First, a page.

Rescue squad grows, moves
SARANAC LAKE – The Saranac Lake Volunteer Rescue Squad is moving, but it’s not going far.
Later this month, the local ambulance service will relocate its operations from the village firehouse to the former Currier Press building next door at 110 Broadway. The project was approved Tuesday by the village planning board.
The move will provide more space for the squad’s growing roster of employees and its expanding fleet of vehicles, growth that’s been triggered largely by an increase in the number of hospital-to-hospital transfers the service now provides.
“As we’ve grown with the transport business, the space in the firehouse is just not big enough,” said SLVRS President Julie Harjung. “The fire department needs more space because they’re going to be getting the floor fixed and bringing (the department’s aerial ladder truck) back inside. We have four trucks and they could only fit three to begin with.”
To accommodate the squad’s ambulances, Harjung said a garage door will be put on the back of the Currier Press building, a concrete block structure below the road that most recently housed Spencer Boatworks. The service already rents two apartments in the street-level section of the building for overnight staffing. The building is owned by P.J. Hyde and Sons Inc.
“It’s got a nice size office that’s going to be phenomenal, and another space we’ll make into a meeting room or day room or use for training,” Harjung said. “It’s not the perfect building, but it certainly gives us the expansion that we need at this point.”
Staying close to the firehouse is also important, Harjung said, as the squad will continue to use village fire drivers to answer 911 calls in the six towns (Harrietstown, North Elba, St. Armand, Brighton, Franklin, Santa Clara) and one village (Saranac Lake) it covers. The squad has its own driver and crew for hospital-to-hospital transports.
“We’re still using the village drivers and contributing to their salary through the help the towns give us,” Harjung said. “We’re going to continue to do that, which is one of the reasons why the building right next door was so perfect.”
The relocation of the rescue squad’s headquarters comes four years after it split from the Saranac Lake Volunteer Fire Department and became an independent corporation, although it has continued to occupy the firehouse. The split allowed the squad to bill patients’ insurance companies for ambulance services, which it couldn’t do if it was still part of the fire department, and hire its own employees, particularly an emergency medical technician to provide daytime coverage when the service’s volunteers are often at work.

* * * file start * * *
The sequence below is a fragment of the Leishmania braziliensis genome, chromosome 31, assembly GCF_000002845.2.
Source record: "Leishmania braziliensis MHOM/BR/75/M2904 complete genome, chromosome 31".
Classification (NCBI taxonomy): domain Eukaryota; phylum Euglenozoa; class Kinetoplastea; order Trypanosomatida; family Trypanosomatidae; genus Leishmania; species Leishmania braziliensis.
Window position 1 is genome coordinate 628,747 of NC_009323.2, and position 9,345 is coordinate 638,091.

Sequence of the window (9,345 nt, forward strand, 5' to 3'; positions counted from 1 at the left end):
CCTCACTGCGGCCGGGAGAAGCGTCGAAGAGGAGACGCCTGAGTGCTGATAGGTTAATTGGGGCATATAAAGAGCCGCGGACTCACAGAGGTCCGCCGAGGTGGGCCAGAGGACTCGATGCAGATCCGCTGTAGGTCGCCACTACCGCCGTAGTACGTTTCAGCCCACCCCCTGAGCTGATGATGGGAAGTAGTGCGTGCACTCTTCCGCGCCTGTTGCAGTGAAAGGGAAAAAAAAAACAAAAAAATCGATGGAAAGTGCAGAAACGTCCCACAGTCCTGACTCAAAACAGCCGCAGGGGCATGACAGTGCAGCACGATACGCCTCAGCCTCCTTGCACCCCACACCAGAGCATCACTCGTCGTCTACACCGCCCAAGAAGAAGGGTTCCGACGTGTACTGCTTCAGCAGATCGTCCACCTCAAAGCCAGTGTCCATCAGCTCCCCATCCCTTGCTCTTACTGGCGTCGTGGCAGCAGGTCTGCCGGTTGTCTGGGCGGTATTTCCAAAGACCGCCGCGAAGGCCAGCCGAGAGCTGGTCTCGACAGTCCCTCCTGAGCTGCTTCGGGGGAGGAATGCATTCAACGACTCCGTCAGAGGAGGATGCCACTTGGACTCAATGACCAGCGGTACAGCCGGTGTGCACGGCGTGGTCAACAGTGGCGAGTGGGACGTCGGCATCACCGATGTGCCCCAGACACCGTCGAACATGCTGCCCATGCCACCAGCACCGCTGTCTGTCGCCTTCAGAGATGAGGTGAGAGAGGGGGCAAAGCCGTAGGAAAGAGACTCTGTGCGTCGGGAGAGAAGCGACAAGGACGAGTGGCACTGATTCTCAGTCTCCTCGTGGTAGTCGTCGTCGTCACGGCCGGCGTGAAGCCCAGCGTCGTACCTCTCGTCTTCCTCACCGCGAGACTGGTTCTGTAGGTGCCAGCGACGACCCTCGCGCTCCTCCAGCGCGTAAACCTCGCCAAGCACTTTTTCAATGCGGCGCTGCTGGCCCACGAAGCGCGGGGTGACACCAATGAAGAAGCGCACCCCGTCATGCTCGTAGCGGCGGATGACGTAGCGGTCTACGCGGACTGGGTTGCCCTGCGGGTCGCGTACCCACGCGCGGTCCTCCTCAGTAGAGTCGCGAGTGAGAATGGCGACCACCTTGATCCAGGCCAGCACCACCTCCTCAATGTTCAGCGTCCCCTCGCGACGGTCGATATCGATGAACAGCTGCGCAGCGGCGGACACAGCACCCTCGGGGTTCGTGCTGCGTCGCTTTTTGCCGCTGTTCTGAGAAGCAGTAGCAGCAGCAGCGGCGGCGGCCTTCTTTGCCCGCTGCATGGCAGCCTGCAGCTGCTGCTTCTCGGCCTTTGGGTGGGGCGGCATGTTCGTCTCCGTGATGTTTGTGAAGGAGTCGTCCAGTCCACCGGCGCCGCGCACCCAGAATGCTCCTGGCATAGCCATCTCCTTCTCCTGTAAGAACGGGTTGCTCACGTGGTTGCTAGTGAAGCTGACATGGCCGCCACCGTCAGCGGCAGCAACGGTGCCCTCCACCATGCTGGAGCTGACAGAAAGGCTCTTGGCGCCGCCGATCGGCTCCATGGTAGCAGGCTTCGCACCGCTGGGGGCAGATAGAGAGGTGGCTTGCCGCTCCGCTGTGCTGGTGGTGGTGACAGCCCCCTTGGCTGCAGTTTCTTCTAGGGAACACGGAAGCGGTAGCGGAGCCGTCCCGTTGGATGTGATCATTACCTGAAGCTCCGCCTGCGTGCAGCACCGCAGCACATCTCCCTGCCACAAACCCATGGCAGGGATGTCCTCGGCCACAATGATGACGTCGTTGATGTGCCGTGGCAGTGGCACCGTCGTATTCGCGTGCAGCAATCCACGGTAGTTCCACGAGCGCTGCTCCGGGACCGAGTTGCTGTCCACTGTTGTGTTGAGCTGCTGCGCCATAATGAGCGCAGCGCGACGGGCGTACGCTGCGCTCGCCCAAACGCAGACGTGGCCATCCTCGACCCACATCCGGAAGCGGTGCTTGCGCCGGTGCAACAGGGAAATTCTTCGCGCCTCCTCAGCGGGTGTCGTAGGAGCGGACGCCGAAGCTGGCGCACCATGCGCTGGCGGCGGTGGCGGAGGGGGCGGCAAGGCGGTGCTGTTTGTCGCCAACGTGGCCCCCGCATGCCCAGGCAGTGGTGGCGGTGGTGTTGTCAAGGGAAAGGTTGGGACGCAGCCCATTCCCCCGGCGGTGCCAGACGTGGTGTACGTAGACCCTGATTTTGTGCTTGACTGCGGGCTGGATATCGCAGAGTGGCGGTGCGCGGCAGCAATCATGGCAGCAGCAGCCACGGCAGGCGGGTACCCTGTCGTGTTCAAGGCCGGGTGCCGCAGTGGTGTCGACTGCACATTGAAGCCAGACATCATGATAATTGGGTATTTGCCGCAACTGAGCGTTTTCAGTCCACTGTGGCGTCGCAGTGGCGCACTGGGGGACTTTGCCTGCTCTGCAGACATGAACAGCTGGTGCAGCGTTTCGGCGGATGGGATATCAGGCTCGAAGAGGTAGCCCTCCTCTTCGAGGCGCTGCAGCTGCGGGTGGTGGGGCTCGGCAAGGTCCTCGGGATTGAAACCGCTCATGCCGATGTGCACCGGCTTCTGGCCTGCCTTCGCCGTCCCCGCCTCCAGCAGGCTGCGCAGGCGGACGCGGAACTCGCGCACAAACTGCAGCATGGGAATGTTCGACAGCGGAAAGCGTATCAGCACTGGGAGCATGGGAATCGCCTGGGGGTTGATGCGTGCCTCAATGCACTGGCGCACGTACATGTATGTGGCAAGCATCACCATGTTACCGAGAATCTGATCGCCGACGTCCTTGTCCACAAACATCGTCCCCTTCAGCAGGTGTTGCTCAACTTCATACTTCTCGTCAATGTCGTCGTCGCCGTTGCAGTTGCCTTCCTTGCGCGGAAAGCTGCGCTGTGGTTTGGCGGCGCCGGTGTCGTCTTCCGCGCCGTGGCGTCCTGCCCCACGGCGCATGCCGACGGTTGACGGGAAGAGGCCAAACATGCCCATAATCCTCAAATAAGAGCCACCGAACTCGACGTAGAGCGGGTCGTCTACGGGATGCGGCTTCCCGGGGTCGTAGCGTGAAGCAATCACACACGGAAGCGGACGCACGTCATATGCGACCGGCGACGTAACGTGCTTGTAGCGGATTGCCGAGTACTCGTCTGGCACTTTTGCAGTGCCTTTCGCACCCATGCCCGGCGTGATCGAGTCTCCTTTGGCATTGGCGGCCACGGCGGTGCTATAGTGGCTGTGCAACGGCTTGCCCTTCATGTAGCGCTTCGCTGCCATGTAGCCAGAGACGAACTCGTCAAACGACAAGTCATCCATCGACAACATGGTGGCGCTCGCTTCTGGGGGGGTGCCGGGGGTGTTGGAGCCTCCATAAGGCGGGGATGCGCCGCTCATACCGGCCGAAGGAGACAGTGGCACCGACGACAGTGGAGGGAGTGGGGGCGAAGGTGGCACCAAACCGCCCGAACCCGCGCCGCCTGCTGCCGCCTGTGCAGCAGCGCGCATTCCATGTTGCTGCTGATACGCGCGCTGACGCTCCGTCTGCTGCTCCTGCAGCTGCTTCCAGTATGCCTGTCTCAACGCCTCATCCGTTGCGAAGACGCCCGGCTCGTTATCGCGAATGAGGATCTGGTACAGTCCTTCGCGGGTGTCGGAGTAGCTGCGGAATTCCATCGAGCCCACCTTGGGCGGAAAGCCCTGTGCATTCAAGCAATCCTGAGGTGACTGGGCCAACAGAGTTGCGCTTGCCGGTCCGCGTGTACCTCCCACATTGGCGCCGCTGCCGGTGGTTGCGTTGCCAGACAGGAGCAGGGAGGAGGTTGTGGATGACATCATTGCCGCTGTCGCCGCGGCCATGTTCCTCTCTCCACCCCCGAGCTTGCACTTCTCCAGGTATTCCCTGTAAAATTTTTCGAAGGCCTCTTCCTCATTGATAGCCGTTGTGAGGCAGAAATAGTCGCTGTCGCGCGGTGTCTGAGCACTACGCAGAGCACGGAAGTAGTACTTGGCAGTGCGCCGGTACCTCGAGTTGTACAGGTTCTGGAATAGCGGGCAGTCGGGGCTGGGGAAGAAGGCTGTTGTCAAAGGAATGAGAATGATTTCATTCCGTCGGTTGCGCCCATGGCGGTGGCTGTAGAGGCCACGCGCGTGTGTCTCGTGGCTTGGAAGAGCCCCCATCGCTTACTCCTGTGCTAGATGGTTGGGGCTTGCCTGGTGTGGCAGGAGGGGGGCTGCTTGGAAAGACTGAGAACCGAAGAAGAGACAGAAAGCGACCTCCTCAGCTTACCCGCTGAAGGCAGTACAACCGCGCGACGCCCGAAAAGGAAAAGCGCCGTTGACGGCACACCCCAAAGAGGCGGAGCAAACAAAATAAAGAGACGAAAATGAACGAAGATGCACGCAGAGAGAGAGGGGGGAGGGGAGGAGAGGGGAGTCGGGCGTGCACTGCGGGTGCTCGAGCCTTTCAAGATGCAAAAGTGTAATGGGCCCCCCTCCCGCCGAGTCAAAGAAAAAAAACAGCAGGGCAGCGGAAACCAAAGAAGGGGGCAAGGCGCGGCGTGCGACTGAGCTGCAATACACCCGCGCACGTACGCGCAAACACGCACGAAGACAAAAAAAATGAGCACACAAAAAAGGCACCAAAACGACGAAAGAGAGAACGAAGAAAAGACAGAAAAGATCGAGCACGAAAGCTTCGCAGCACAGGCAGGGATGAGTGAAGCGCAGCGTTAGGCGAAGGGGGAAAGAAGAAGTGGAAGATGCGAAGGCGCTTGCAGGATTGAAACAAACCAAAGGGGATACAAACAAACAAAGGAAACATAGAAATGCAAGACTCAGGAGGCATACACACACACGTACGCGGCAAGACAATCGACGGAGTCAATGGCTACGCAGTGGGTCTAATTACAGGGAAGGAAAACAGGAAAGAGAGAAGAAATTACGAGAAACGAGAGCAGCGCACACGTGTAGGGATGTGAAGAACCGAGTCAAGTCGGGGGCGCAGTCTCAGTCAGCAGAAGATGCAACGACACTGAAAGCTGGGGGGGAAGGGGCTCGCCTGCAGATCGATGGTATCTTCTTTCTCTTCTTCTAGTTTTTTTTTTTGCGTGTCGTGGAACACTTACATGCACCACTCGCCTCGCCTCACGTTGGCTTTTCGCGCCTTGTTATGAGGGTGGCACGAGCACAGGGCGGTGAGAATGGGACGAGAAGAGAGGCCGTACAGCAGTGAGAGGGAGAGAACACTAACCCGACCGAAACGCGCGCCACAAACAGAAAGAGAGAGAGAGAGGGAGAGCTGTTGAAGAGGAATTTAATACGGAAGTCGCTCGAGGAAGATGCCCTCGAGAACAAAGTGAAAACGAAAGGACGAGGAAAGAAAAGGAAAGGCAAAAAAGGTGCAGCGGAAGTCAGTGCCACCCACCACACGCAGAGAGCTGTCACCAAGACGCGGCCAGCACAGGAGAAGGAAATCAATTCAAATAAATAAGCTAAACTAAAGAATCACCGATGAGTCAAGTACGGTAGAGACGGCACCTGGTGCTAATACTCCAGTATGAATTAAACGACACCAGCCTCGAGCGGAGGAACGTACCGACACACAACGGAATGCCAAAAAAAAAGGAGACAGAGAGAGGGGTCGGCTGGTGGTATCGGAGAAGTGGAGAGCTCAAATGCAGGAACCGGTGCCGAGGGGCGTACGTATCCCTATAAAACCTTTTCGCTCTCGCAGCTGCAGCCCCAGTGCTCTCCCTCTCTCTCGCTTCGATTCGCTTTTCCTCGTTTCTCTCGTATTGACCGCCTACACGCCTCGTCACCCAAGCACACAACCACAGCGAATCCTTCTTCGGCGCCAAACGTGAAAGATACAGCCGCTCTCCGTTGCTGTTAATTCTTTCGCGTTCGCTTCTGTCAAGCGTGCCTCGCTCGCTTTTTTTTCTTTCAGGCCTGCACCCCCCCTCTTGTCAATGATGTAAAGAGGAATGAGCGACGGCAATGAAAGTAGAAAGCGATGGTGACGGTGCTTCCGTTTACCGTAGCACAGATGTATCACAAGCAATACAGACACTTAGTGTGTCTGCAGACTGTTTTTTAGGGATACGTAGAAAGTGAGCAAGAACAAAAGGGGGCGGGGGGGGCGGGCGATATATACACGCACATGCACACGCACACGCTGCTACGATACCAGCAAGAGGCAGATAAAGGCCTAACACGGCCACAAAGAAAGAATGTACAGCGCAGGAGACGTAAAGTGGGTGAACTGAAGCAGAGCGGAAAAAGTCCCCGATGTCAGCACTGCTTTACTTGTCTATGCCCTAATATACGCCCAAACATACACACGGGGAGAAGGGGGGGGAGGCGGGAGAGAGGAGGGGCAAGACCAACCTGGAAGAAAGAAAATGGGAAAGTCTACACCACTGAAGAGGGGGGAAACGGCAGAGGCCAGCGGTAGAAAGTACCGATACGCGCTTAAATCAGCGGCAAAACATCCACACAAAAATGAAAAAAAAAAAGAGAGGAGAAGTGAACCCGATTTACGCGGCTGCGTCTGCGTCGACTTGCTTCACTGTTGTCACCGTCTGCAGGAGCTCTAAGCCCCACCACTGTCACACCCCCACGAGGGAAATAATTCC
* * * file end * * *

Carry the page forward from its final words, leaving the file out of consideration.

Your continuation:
The rescue squad had one employee when it broke off from the fire department. Now it has a dozen employees, which includes several per diem staff, Harjung said.
“It’s grown quite a bit,” she said. “The transport business is what’s precipitated a lot of that.”
Daytime coverage for 911 calls is no longer an issue, Harjung added.
“In the past, it took way too long to get somebody to answer those calls,” she said. “Now, they’re out the door before the page is done. In terms of our response time, it’s exceptional right now.”
Tuesday marked the one-year anniversary of the rescue squad’s transport contract with Adirondack Medical Center in Saranac Lake. Harjung said her squad handles about 90 percent of the transports from the local hospital to other hospitals in the region, primarily Champlain Valley Physicians Hospital in Plattsburgh and Fletcher Allen Health Care in Burlington, Vermont. It also handles transfers of psychiatric patients to facilities like the St. Lawrence Psychiatric Center in Ogdensburg.
Dr. John Broderick, Adirondack Health’s chief medical officer, said having the local rescue squad handle so many of these transports has been a benefit for the hospital.
“It’s worked out great,” he said. “They’ve been very responsive, and it allows us to work hand in glove with an agency right down the street that also provides 911 service to the community, so it’s kind of a win-win for both.”
Financially, the transport business “has helped the 911 squad significantly,” Harjung said.
“We just bought an ambulance and we paid for it in cash, which we never have been able to do before,” she said. “And we’ve been able to get those power cot stretchers that lift the patient mechanically. They cost $13,000. We just bought our second one. That kind of thing we wouldn’t be doing if we were only doing billing and the contracts with the towns.”
While it’s added employees, the backbone of the rescue squad continues to be its roster of roughly 20 volunteers, including basic, intermediate and critical care EMTs, and paramedics.
“We still have a significant amount of volunteers that overlap (with the fire department), but we are starting to get some folks in that are rescue only,” Harjung said. “We’re losing a few here and there, but we’re also gaining a few. Our numbers are pretty steady. We can always use more. There’s a lot of folks getting older.”
The rescue squad plans to put on a series of CPR and first-aid classes for the community in the next few months. Harjung said the classes will be targeted for youth sports coaches, Boy Scouts and Girl Scouts leaders and lifeguards. There will be a charge for the classes, but the amounts haven’t been determined yet.
“We’re going to cover our costs, but we’re going to do it as a community service,” she said.
Contact Chris Knight at 891-2600 ext. 24 or email@example.com.